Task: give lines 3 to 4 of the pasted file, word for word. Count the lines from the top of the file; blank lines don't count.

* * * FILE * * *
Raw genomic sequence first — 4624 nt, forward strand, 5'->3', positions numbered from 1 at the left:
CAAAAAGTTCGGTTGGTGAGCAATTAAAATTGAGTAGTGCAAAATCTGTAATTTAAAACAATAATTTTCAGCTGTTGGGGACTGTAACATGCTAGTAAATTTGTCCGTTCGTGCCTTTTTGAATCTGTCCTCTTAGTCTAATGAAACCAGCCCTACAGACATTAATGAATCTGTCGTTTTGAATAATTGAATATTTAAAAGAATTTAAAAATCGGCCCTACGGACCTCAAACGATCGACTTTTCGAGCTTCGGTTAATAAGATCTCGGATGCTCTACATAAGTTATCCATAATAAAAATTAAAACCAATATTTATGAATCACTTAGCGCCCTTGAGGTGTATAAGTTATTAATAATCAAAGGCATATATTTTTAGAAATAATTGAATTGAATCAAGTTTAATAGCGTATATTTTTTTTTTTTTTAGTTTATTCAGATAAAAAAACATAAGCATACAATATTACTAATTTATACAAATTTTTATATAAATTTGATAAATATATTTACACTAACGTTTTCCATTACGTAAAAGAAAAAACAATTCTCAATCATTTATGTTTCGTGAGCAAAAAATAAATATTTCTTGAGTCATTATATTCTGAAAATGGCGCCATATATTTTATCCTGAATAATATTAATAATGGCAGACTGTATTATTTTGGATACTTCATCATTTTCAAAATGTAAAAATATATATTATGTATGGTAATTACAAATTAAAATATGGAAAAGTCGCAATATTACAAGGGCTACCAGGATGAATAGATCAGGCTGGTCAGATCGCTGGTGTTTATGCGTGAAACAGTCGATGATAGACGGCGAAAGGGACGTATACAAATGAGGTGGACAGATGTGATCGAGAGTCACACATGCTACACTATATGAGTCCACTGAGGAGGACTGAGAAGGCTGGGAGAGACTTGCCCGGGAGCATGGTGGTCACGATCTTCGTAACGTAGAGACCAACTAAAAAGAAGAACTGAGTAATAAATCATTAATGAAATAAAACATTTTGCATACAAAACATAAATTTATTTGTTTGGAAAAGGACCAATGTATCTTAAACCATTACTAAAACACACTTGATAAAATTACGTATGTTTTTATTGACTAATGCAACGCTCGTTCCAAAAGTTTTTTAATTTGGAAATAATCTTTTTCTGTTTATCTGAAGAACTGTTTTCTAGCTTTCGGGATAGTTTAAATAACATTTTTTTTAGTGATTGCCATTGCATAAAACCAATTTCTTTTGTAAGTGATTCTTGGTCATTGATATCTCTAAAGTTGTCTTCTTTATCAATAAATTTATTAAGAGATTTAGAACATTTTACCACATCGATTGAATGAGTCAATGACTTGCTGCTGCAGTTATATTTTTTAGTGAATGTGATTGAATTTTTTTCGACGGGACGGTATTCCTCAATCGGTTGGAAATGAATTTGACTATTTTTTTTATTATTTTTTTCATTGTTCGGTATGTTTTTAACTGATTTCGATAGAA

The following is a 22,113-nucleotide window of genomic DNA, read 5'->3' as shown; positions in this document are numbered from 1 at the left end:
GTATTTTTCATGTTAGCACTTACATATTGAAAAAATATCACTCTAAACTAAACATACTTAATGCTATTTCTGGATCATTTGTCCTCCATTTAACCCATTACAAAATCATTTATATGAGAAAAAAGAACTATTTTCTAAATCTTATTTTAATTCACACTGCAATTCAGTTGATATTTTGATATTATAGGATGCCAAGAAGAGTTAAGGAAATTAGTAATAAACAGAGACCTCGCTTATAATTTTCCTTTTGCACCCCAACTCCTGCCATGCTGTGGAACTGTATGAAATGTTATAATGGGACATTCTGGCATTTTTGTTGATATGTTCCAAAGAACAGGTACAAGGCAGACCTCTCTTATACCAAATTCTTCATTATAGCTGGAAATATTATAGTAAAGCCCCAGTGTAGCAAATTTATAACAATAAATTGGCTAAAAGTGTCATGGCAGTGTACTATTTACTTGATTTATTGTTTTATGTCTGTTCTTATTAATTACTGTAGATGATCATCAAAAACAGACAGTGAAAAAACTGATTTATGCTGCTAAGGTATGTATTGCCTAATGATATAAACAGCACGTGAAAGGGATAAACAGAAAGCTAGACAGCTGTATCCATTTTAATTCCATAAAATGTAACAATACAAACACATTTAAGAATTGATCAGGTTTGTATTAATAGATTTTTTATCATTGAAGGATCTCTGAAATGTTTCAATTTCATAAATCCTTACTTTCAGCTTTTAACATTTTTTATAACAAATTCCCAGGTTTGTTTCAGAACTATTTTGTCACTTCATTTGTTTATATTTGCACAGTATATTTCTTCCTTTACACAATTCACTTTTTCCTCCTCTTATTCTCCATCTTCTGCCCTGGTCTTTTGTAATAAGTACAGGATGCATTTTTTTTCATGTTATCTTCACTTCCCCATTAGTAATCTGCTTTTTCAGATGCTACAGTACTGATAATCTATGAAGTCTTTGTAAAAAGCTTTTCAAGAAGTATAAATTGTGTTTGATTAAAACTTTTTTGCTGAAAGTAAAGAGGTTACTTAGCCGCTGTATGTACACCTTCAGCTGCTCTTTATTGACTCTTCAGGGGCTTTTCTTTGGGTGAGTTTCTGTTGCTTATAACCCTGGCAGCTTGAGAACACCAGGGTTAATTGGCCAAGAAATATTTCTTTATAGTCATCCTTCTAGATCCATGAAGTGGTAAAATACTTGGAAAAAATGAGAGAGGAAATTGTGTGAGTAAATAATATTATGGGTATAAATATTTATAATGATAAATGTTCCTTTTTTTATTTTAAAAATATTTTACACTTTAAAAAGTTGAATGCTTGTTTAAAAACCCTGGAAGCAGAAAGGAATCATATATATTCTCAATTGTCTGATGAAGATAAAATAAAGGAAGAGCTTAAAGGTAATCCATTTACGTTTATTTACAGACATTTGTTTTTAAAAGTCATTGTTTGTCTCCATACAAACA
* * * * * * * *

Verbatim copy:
The following is a 22,113-nucleotide window of genomic DNA, read 5'->3' as shown; positions in this document are numbered from 1 at the left end:
GTATTTTTCATGTTAGCACTTACATATTGAAAAAATATCACTCTAAACTAAACATACTTAATGCTATTTCTGGATCATTTGTCCTCCATTTAACCCATTACAAAATCATTTATATGAGAAAAAAGAACTATTTTCTAAATCTTATTTTAATTCACACTGCAATTCAGTTGATATTTTGATATTATAGGATGCCAAGAAGAGTTAAGGAAATTAGTAATAAACAGAGACCTCGCTTATAATTTTCCTTTTGCACCCCAACTCCTGCCATGCTGTGGAACTGTATGAAATGTTATAATGGGACATTCTGGCATTTTTGTTGATATGTTCCAAAGAACAGGTACAAGGCAGACCTCTCTTATACCAAATTCTTCATTATAGCTGGAAATATTATAGTAAAGCCCCAGTGTAGCAAATTTATAACAATAAATTGGCTAAAAGTGTCATGGCAGTGTACTATTTACTTGATTTATTGTTTTATGTCTGTTCTTATTAATTACTGTAGATGATCATCAAAAACAGACAGTGAAAAAACTGATTTATGCTGCTAAGGTATGTATTGCCTAATGATATAAACAGCACGTGAAAGGGATAAACAGAAAGCTAGACAGCTGTATCCATTTTAATTCCATAAAATGTAACAATACAAACACATTTAAGAATTGATCAGGTTTGTATTAATAGATTTTTTATCATTGAAGGATCTCTGAAATGTTTCAATTTCATAAATCCTTACTTTCAGCTTTTAACATTTTTTATAACAAATTCCCAGGTTTGTTTCAGAACTATTTTGTCACTTCATTTGTTTATATTTGCACAGTATATTTCTTCCTTTACACAATTCACTTTTTCCTCCTCTTATTCTCCATCTTCTGCCCTGGTCTTTTGTAATAAGTACAGGATGCATTTTTTTTCATGTTATCTTCACTTCCCCATTAGTAATCTGCTTTTTCAGATGCTACAGTACTGATAATCTATGAAGTCTTTGTAAAAAGCTTTTCAAGAAGTATAAATTGTGTTTGATTAAAACTTTTTTGCTGAAAGTAAAGAGGTTACTTAGCCGCTGTATGTACACCTTCAGCTGCTCTTTATTGACTCTTCAGGGGCTTTTCTTTGGGTGAGTTTCTGTTGCTTATAACCCTGGCAGCTTGAGAACACCAGGGTTAATTGGCCAAGAAATATTTCTTTATAGTCATCCTTCTAGATCCATGAAGTGGTAAAATACTTGGAAAAAATGAGAGAGGAAATTGTGTGAGTAAATAATATTATGGGTATAAATATTTATAATGATAAATGTTCCTTTTTTTATTTTAAAAATATTTTACACTTTAAAAAGTTGAATGCTTGTTTAAAAACCCTGGAAGCAGAAAGGAATCATATATATTCTCAATTGTCTGATGAAGATAAAATAAAGGAAGAGCTTAAAGGTAATCCATTTACGTTTATTTACAGACATTTGTTTTTAAAAGTCATTGTTTGTCTCCATACAAACA